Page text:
How HPL-Apollo Made 2016 A Success
HPL-Apollo is having a great year in 2016 thus far, having grown by 30% in sales since 2015. Chief Operating Officer Ivo Skorin attributes much of this growth from a decision to focus on perishables exports to Asia, Australia and the Middle East.
“We’re very happy with that, not just because we’ve been growing, but because that was our plan and we accomplished it,” Skorin said.
Skorin said they opted to focus on exports because the turnaround is very quick. Whereas with imports or warehousing, a product (in this case, perishables like fruit or flowers) could be at the facility for 24-48 hours while exports on the other hand, move through the facility much quicker.
“The products come in around 4:00 am, and they are gone by noon,” he said. Hence, they are able to use their facilities more efficiently, which in turn improves their bottom line.
Additionally, Skorin attributes much of their success to working with their partner organization, Hellmann Perishable Logistics, and its global network, the HPL network. Thanks to the HPL network, Skorin says, HPL-Apollo is receiving sales leads from all around the globe.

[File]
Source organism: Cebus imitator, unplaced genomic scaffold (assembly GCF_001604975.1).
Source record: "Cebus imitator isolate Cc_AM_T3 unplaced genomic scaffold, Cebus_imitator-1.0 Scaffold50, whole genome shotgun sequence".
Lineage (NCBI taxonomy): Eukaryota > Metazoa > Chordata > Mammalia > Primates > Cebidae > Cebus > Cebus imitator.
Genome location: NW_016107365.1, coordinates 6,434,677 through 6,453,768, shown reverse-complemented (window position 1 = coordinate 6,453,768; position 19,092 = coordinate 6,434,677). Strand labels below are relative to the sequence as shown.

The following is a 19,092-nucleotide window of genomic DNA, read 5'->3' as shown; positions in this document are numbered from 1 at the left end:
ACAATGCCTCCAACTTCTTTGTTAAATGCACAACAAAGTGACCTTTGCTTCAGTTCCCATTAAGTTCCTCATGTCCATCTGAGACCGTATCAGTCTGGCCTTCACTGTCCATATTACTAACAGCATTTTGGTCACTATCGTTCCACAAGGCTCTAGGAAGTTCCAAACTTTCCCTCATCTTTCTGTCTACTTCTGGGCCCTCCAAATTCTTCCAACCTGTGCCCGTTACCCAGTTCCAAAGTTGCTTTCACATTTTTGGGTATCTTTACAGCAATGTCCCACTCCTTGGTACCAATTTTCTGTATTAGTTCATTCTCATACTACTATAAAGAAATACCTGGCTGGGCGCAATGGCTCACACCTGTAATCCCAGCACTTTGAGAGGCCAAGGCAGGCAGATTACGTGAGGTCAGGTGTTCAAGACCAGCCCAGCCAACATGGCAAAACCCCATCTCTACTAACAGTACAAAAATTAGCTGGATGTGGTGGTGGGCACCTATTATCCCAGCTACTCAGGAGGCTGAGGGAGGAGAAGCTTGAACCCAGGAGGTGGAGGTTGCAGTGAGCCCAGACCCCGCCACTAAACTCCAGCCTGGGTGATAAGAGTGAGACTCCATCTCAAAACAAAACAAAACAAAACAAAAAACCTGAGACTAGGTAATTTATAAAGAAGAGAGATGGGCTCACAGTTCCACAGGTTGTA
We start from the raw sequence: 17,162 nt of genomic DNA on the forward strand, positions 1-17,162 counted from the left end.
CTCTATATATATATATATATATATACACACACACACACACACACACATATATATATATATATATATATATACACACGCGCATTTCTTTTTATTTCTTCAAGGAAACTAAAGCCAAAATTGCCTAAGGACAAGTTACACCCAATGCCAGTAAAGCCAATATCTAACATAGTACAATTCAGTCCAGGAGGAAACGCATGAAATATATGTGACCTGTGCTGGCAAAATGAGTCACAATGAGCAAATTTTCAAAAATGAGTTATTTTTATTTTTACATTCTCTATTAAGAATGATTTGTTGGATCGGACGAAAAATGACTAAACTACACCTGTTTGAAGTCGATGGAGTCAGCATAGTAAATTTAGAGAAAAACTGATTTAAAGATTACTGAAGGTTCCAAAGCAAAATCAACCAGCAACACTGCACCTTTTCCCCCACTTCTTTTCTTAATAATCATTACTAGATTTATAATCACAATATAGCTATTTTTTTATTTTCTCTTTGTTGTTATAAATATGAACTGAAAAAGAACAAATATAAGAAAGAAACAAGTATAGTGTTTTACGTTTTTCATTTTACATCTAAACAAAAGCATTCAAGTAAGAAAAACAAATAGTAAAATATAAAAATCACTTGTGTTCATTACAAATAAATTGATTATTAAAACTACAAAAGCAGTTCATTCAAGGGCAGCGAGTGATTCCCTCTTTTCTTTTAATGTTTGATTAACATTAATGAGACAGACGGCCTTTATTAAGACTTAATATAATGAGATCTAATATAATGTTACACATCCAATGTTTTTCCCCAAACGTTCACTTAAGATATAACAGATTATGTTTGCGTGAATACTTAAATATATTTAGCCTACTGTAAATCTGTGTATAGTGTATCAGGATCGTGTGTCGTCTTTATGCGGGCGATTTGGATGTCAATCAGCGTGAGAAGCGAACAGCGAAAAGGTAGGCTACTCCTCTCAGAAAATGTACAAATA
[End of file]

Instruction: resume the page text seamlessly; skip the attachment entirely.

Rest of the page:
Part of what sets the company apart from its competitors is going the extra mile for its customers. Skorin said when they noticed their growth in perishable exports was really beginning to take off, they looked at ways to minimize risks for themselves and more importantly, the customer. In February 2016, they began working with the Produce Inspectors of America to bring in quality control inspectors to evaluate shipments before they would leave the HPL-Apollo facility.
Every time a supplier delivers a product to the HPL-Apollo facility, an agricultural engineer inspects the product: checking the temperature, the level of sugar, the condition of the product, etc. The inspector sends a detailed report, complete with photographs, to the customer before shipping the produce. If they don’t like what they see, the customer has the right to stop the shipment before it leaves the facility, thus saving themselves the costs of returning the product to the supplier.
This service, Skorin said, is “above and beyond” the service provided by their competitors, who may provide some details about a shipment to customers, but nothing to the level of the reports the quality control inspectors provide.
“As we are growing, we are focused on maintaining good customer service,” Skorin said. “We have a great team that is doing a great job and we’ll keep working on being always available, in providing the right feedback, and the right communications at the right time,” he said.